The Glenfinnan Monument, in the care of the National Trust for Scotland, marks the point where Prince Charles Edward Stewart landed in 1745. The column was erected in 1815
The dorter lay on the east side of the cloister, above the chapter house. The night stairs to it were in the north transept of the abbey church. The dorter was accessed through a round doorway.
The day stairs to the dorter lay in the north-east corner of the cloister, on the south side of the dorter. Note the roof line of the dorter on the exterior of the north transept of the church.
The reredorter lay on the east side of the dorter.
In 1865 a Latin inscription (RIB 2198) was recovered at Hutcheson Hill in the western section of the Antonine Wall. Casts were made and the original was taken to the Chicago Museum where it was destroyed in the great fire of October 1871. [See also Canmore]
The inscription records a vexillatio of the 20th Legion Valeria Victrix that had constructed 3000 feet of the wall.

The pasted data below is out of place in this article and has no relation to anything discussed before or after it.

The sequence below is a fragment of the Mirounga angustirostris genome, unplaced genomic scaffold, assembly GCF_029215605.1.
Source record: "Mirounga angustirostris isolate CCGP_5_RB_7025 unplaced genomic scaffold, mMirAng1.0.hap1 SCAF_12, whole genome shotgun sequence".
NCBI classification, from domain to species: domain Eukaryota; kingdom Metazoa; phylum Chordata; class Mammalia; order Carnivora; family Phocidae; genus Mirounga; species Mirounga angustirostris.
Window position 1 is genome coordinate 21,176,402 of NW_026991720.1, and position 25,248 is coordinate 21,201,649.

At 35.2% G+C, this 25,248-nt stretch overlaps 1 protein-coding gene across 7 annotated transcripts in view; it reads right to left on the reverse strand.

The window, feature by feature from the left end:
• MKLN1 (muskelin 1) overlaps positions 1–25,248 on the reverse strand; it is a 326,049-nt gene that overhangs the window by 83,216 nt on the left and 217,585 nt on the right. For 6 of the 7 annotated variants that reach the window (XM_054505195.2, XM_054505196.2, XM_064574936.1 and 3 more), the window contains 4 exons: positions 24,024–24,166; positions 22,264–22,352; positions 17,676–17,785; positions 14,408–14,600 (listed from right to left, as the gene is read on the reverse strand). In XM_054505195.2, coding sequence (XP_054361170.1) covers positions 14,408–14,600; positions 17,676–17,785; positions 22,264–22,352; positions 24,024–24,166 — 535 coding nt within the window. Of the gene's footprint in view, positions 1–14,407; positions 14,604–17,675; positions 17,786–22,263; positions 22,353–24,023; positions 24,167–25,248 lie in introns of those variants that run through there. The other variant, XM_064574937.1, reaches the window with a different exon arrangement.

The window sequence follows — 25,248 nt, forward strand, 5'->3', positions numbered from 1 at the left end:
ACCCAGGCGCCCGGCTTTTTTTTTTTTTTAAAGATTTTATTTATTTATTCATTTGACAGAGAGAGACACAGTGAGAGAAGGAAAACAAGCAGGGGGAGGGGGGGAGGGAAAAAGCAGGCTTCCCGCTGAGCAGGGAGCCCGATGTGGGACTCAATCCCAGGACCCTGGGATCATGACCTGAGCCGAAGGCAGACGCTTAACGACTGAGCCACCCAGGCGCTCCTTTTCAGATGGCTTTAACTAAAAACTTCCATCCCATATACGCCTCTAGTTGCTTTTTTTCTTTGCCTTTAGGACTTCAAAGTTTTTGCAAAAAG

Another inscription, now in the Hunterian Museum, was found in 1969 near Hutcheson Hill and similarly records a vexillatio of the same legion that had constructed 3000 feet of the wall (AE 1971, no.225) [JSTOR].
A third inscription of the Twentieth Legion probably comes from near Duntocher (RIB 2199).
A vexillatio of the Sixth Legion Victrix Pia Fidelis was found at Duntocher (RIB 2200). This stretch was 3240 feet.
John Howard, the First Duke of Norfolk, was killed at the Battle of Bosworth in 1485 where he was commanding the part of Richard III’s army.
His tomb appears to be located in a tomb constructed on the north side of the aisle of the church at Thetford Priory, and adjacent to the north transept. The body may have been moved to St Michael’s, Framlingham.
The tomb of Thomas Howard (1443-1524), Second Duke of Norfolk, was placed at the east end of the original church (that had been extended). He defeated the army of James IV of Scotland at Flodden in September 1513.
Howard died at Framlingham Castle in May 1524 and his body was buried at Thetford.
A series of five houses are located in the south court of Crossraguel Abbey. They probably date to the 15th century.
The 1589 quotation is from John Vaus, who was appointed commendator (in the period following the Reformation). ‘Pur men’ are ‘poor men’.
St Martin’s Kirk is on the eastern edge of Haddington and dates to the 12th century. It is possible that the kirk was attended by the reformer John Knox who was born in the town.
The Kirk is in the care of Historic Environment Scotland.
The Ruthven Lodging is located on the south side of the main courtyard, and to the west of the main gatehouse. It was constructed by the Ruthven family after they acquired the castle in the early 16th century.